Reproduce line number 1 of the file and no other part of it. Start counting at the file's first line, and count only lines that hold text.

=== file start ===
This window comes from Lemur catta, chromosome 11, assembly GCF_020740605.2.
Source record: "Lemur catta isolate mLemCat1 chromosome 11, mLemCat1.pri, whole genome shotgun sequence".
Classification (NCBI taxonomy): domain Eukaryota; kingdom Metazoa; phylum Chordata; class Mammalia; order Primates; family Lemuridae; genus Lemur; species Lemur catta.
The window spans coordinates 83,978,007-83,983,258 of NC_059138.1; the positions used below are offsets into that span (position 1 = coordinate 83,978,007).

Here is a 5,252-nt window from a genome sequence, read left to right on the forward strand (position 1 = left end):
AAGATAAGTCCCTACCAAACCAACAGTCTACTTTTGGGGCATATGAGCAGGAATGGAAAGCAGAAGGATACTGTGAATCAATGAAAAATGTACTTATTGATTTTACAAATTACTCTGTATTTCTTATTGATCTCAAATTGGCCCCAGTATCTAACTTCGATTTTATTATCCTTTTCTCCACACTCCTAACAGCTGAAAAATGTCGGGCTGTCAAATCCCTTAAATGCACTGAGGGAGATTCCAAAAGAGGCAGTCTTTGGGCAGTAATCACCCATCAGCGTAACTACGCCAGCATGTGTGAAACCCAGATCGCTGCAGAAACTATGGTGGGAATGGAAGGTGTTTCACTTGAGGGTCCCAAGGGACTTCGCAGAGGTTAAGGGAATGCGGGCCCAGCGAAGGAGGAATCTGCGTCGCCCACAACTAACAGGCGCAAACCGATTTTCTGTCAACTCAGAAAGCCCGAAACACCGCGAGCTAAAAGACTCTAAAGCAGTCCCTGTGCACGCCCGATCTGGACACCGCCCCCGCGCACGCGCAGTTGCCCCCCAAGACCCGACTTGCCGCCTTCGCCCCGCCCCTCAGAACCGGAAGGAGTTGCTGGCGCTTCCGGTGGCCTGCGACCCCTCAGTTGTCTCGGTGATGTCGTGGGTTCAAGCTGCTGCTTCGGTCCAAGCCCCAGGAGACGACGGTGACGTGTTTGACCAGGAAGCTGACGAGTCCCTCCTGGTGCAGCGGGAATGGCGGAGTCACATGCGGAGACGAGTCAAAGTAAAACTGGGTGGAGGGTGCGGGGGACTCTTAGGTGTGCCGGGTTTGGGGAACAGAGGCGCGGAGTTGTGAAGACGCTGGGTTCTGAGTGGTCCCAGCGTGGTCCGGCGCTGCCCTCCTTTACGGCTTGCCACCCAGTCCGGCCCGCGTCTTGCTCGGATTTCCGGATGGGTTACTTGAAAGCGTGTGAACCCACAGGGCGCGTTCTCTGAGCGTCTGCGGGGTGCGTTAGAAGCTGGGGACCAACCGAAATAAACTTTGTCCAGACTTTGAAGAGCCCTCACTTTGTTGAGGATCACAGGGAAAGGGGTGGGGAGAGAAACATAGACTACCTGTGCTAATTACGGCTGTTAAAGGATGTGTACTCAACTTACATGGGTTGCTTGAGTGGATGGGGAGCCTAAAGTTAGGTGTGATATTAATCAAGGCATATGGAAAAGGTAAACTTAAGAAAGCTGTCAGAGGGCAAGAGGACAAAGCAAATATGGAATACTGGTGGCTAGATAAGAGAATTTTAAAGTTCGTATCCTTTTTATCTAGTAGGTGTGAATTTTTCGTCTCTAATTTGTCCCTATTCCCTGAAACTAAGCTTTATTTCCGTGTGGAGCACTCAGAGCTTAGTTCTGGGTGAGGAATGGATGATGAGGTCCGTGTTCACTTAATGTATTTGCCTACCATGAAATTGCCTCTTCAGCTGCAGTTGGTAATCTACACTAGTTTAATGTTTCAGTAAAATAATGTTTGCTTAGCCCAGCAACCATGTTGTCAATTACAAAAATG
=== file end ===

This window comes from Lemur catta, chromosome 11, assembly GCF_020740605.2.